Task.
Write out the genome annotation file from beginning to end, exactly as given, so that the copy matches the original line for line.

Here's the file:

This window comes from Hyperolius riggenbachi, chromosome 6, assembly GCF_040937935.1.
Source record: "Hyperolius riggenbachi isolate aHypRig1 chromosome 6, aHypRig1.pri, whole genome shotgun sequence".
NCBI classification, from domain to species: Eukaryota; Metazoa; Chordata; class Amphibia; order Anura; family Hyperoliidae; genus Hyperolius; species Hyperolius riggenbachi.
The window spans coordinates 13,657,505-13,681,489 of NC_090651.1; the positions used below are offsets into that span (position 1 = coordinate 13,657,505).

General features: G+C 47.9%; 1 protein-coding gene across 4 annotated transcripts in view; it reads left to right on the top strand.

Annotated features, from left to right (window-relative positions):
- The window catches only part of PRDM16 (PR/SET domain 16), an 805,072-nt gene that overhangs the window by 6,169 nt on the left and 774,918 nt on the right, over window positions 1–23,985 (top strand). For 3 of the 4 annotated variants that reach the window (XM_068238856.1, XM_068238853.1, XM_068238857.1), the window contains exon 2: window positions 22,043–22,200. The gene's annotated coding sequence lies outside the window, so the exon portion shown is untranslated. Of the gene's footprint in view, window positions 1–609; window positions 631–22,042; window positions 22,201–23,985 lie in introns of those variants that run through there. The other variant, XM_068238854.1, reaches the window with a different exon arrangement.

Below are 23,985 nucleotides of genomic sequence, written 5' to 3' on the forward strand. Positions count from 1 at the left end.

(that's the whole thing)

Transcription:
This window comes from Hyperolius riggenbachi, chromosome 6, assembly GCF_040937935.1.
Source record: "Hyperolius riggenbachi isolate aHypRig1 chromosome 6, aHypRig1.pri, whole genome shotgun sequence".
NCBI classification, from domain to species: Eukaryota; Metazoa; Chordata; class Amphibia; order Anura; family Hyperoliidae; genus Hyperolius; species Hyperolius riggenbachi.
The window spans coordinates 13,657,505-13,681,489 of NC_090651.1; the positions used below are offsets into that span (position 1 = coordinate 13,657,505).

General features: G+C 47.9%; 1 protein-coding gene across 4 annotated transcripts in view; it reads left to right on the top strand.

Annotated features, from left to right (window-relative positions):
- The window catches only part of PRDM16 (PR/SET domain 16), an 805,072-nt gene that overhangs the window by 6,169 nt on the left and 774,918 nt on the right, over window positions 1–23,985 (top strand). For 3 of the 4 annotated variants that reach the window (XM_068238856.1, XM_068238853.1, XM_068238857.1), the window contains exon 2: window positions 22,043–22,200. The gene's annotated coding sequence lies outside the window, so the exon portion shown is untranslated. Of the gene's footprint in view, window positions 1–609; window positions 631–22,042; window positions 22,201–23,985 lie in introns of those variants that run through there. The other variant, XM_068238854.1, reaches the window with a different exon arrangement.

Below are 23,985 nucleotides of genomic sequence, written 5' to 3' on the forward strand. Positions count from 1 at the left end.